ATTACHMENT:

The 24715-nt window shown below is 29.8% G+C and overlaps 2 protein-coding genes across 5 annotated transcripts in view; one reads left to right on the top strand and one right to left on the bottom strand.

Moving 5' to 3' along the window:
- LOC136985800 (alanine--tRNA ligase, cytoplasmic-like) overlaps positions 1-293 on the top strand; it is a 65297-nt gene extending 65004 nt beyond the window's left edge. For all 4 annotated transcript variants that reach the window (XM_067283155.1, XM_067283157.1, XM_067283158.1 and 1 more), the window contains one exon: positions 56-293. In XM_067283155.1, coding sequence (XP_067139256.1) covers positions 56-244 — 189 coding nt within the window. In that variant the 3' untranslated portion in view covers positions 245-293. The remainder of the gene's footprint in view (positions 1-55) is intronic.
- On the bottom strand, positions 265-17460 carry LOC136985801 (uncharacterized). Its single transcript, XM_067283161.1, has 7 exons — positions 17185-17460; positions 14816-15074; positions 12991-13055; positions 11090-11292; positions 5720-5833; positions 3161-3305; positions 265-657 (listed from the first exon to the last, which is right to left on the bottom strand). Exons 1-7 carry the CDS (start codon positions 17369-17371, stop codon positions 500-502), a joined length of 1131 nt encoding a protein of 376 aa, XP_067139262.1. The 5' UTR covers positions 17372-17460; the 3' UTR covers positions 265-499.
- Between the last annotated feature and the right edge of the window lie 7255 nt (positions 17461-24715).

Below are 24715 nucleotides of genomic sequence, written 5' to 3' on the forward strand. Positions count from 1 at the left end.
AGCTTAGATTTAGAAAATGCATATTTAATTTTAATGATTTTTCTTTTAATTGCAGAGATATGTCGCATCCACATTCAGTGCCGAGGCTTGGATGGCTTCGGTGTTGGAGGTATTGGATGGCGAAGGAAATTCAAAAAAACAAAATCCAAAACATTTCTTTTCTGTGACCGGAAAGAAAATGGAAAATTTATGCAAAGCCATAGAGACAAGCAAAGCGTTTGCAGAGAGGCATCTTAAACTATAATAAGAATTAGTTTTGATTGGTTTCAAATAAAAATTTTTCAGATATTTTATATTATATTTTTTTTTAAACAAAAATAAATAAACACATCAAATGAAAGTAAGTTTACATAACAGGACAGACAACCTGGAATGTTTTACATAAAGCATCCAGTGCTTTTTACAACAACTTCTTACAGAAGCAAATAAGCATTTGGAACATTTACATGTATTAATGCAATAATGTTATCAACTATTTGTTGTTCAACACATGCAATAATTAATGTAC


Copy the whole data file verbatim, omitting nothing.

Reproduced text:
The 24715-nt window shown below is 29.8% G+C and overlaps 2 protein-coding genes across 5 annotated transcripts in view; one reads left to right on the top strand and one right to left on the bottom strand.

Moving 5' to 3' along the window:
- LOC136985800 (alanine--tRNA ligase, cytoplasmic-like) overlaps positions 1-293 on the top strand; it is a 65297-nt gene extending 65004 nt beyond the window's left edge. For all 4 annotated transcript variants that reach the window (XM_067283155.1, XM_067283157.1, XM_067283158.1 and 1 more), the window contains one exon: positions 56-293. In XM_067283155.1, coding sequence (XP_067139256.1) covers positions 56-244 — 189 coding nt within the window. In that variant the 3' untranslated portion in view covers positions 245-293. The remainder of the gene's footprint in view (positions 1-55) is intronic.
- On the bottom strand, positions 265-17460 carry LOC136985801 (uncharacterized). Its single transcript, XM_067283161.1, has 7 exons — positions 17185-17460; positions 14816-15074; positions 12991-13055; positions 11090-11292; positions 5720-5833; positions 3161-3305; positions 265-657 (listed from the first exon to the last, which is right to left on the bottom strand). Exons 1-7 carry the CDS (start codon positions 17369-17371, stop codon positions 500-502), a joined length of 1131 nt encoding a protein of 376 aa, XP_067139262.1. The 5' UTR covers positions 17372-17460; the 3' UTR covers positions 265-499.
- Between the last annotated feature and the right edge of the window lie 7255 nt (positions 17461-24715).

Below are 24715 nucleotides of genomic sequence, written 5' to 3' on the forward strand. Positions count from 1 at the left end.
AGCTTAGATTTAGAAAATGCATATTTAATTTTAATGATTTTTCTTTTAATTGCAGAGATATGTCGCATCCACATTCAGTGCCGAGGCTTGGATGGCTTCGGTGTTGGAGGTATTGGATGGCGAAGGAAATTCAAAAAAACAAAATCCAAAACATTTCTTTTCTGTGACCGGAAAGAAAATGGAAAATTTATGCAAAGCCATAGAGACAAGCAAAGCGTTTGCAGAGAGGCATCTTAAACTATAATAAGAATTAGTTTTGATTGGTTTCAAATAAAAATTTTTCAGATATTTTATATTATATTTTTTTTTAAACAAAAATAAATAAACACATCAAATGAAAGTAAGTTTACATAACAGGACAGACAACCTGGAATGTTTTACATAAAGCATCCAGTGCTTTTTACAACAACTTCTTACAGAAGCAAATAAGCATTTGGAACATTTACATGTATTAATGCAATAATGTTATCAACTATTTGTTGTTCAACACATGCAATAATTAATGTAC